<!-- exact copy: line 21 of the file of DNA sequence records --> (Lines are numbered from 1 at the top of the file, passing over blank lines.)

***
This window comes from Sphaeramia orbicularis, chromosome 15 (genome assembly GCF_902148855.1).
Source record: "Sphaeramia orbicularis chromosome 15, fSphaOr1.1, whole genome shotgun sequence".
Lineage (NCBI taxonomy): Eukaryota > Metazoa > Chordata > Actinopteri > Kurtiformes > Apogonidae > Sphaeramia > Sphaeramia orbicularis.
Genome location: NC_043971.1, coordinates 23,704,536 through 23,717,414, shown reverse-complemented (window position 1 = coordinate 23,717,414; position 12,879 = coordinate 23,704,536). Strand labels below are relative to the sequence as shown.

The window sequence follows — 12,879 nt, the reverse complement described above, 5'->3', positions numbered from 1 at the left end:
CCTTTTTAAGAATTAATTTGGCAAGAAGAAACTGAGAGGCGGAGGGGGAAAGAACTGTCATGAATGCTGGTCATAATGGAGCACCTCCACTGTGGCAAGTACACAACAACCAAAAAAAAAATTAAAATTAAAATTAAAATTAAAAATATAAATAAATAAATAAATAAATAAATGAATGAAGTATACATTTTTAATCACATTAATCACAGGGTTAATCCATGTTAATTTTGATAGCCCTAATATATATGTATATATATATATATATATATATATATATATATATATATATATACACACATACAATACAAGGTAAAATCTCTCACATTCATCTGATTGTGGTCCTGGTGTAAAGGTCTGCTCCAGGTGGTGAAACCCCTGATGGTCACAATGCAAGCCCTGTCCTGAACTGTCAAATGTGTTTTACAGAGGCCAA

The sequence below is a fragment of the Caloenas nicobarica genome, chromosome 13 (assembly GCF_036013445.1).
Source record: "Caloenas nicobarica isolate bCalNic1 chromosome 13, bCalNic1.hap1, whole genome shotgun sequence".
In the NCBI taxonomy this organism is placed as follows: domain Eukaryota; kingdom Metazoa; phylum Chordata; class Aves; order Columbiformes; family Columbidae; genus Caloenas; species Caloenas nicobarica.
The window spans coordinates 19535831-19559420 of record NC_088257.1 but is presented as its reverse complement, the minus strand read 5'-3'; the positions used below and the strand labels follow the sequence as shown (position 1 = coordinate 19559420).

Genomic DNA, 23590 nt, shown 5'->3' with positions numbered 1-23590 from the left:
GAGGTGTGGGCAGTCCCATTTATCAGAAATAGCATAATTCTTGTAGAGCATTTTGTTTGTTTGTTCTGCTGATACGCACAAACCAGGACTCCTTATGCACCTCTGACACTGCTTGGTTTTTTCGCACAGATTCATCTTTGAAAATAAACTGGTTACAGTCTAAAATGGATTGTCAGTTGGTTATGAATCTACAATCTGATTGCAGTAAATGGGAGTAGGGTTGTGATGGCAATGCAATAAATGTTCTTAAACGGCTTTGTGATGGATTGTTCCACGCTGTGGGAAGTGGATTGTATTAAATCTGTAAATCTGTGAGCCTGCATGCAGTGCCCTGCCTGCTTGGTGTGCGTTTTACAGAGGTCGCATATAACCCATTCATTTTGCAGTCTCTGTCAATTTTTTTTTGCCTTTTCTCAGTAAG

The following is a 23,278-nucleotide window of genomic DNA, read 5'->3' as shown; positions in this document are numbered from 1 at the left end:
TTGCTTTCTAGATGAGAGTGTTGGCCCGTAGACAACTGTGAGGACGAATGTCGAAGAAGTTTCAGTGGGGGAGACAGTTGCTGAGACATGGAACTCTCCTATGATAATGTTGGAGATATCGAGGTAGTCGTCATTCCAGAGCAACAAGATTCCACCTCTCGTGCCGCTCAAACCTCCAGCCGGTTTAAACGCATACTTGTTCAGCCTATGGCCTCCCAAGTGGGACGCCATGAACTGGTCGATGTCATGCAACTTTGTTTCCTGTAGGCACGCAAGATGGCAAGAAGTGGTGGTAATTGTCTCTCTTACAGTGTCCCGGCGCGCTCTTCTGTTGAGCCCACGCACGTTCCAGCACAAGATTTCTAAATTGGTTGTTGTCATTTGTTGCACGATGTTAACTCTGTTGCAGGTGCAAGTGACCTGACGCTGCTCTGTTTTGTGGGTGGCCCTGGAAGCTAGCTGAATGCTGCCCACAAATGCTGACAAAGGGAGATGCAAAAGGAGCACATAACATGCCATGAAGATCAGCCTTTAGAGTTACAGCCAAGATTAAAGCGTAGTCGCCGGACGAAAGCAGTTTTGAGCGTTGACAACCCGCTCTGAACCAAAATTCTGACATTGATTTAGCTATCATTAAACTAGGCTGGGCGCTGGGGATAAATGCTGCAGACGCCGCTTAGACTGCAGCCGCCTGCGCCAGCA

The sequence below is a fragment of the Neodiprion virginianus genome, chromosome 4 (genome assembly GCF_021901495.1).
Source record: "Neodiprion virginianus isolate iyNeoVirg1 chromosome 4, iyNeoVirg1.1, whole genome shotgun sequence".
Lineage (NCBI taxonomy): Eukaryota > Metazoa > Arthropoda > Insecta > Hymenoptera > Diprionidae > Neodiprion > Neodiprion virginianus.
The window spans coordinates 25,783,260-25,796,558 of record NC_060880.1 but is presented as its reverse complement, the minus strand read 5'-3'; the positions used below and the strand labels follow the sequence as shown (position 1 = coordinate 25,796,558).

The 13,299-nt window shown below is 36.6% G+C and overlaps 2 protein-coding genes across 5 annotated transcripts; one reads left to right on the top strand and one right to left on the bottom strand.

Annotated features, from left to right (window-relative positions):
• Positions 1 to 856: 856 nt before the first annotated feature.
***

• Positions 1 to 856: 856 nt before the first annotated feature.